As many know, the use of the pound sign (#) is at the crux of the hashtag. Putting symbols in front of words for taxonomy purposes isn’t a new concept. The @ sign has been at the center of email universe for decades now. Not surprising, it’s also used to address someone on Twitter.
However, the Twitter hashtag is more than a simple way to categorize content, identify themes or track real-time conversations. They’re increasingly being used by companies to drive positive online conversation and build brand recognition and loyalty. Although not terribly complicated, hashtags have some unwritten rules. The primary one to remember: don’t overuse them. If every one of your tweets IS a hashtag, you dilute the usefulness of them by fragmenting the conversation. In addition, many people will shy away from you because it seems spammy.
Another simple tip: give your hashtag context. Most people won’t actually know what your hashtag means, so give a quick explanation in one of your tweets or, if you’re making a hashtag, make it very apparent what it’s talking about. Finally, if you’re looking to create a hashtag, be sure that it adds value for yourself and your followers. The best way to utilize them is when you need to organize information. Conferences, major events, and even reminders (i.e. #todo) can help organize specific tweets and make life easier on you and your followers.
While hashtags can drive massive attention for a branded campaign, some companies are going even farther by using them organically to convey value proposition. Red Bull’s tagline, “It Gives You Wings,” has been parlayed into the #givesyouwings hashtag and is quite popular with consumers when discussing the brand on Twitter and referencing other activities synonymous with the tagline.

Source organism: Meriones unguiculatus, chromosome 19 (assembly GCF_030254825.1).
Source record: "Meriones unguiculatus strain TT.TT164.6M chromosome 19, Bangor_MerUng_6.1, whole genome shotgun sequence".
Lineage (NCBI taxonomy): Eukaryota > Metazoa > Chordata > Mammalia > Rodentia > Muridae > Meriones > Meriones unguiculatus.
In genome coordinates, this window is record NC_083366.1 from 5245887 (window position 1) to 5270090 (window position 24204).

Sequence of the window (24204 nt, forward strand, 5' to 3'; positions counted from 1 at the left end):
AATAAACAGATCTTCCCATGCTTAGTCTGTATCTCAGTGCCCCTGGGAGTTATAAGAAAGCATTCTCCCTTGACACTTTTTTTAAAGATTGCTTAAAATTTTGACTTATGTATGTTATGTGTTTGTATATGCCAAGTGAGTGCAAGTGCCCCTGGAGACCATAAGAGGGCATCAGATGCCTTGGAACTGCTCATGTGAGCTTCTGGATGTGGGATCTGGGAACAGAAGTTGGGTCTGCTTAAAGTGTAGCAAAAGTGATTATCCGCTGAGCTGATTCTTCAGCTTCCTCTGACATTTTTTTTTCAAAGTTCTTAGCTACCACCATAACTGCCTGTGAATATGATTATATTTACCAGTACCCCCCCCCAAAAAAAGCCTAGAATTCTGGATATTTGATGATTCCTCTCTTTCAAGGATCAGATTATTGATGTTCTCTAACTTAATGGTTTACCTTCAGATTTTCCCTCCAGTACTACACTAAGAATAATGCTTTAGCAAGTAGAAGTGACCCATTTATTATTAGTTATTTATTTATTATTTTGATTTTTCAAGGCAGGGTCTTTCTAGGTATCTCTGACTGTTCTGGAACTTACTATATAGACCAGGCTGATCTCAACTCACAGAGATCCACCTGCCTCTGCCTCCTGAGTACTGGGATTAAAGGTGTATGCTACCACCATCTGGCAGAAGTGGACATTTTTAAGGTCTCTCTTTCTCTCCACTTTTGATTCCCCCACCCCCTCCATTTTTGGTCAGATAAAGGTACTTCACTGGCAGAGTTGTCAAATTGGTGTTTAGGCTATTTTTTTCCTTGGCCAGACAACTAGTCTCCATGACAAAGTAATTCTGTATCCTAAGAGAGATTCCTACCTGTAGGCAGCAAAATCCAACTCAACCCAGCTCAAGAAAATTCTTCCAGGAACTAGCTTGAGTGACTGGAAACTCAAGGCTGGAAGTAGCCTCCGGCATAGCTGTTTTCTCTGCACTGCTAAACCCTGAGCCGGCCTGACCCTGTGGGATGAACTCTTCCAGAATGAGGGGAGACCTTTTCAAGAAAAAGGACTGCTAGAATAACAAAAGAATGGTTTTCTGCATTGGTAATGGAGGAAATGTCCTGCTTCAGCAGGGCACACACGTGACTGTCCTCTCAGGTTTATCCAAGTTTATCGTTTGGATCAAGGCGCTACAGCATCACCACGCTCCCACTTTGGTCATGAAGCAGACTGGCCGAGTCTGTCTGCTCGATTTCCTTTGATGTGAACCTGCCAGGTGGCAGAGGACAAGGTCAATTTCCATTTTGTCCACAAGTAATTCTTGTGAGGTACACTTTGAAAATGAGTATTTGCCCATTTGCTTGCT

The Oscars brought on a new hashtag phenomenon that will make you want to smack your forehead. Hollywood actress Angelina Jolie arrived at the Awards’ red carpet ceremony in a strapless black Versace dress with a split revealing her leg. Being one of the most well-known celebrity runway events of the year, Jolie’s red carpet entrance became a much talked-about topic during and after the awards ceremony. The next day, Twitter went abuzz with people taking photographs of themselves in similar poses, which were uploaded under the hashtags #angellegging and #Joliening. Twitter feed dubbed “Angie’s Right Leg” accrued more than 12,000 followers within hours.
Marketers need to think about how hashtags can be integrated into broader media campaigns without losing control of the narrative. This is especially important since hashtags are now moving beyond Twitter and into other media channels. We’ve only witnessed a glimpse of their true potential.
In summary, all the really good social media strategies are like the common cold… they get right in there, move around making an impact, then they spread like MAD. There’s merit to that.ntial and the real opportunities that they can bring for brands and the marketers that use them.